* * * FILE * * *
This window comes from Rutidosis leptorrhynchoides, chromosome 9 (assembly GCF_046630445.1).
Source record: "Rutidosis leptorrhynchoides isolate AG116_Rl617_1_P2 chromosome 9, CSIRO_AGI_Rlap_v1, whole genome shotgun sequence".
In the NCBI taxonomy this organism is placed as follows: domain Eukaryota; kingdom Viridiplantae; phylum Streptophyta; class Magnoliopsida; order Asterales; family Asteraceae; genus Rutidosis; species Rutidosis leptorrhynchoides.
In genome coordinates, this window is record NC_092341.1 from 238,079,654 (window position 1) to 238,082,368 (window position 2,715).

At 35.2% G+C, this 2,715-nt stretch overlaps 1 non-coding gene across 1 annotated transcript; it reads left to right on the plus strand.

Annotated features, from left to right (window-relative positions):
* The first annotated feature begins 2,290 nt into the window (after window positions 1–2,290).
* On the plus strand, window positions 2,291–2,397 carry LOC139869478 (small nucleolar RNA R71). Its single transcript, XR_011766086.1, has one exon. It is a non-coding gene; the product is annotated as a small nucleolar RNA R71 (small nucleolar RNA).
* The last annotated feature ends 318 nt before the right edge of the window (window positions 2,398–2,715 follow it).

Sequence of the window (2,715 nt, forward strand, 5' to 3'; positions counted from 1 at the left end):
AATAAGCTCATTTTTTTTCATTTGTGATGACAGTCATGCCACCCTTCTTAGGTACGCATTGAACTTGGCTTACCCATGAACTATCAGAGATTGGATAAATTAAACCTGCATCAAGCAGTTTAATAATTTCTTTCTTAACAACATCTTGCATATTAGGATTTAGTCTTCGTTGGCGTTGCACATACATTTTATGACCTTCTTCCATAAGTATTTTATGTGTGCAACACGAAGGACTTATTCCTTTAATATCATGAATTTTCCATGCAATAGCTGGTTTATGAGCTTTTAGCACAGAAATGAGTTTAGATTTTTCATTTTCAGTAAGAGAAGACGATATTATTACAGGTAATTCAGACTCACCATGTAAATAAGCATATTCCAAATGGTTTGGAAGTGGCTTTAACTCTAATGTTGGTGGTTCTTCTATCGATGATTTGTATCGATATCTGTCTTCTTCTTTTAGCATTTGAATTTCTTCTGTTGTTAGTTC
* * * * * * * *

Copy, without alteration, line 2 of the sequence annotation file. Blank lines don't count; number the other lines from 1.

Source record: "Rutidosis leptorrhynchoides isolate AG116_Rl617_1_P2 chromosome 9, CSIRO_AGI_Rlap_v1, whole genome shotgun sequence".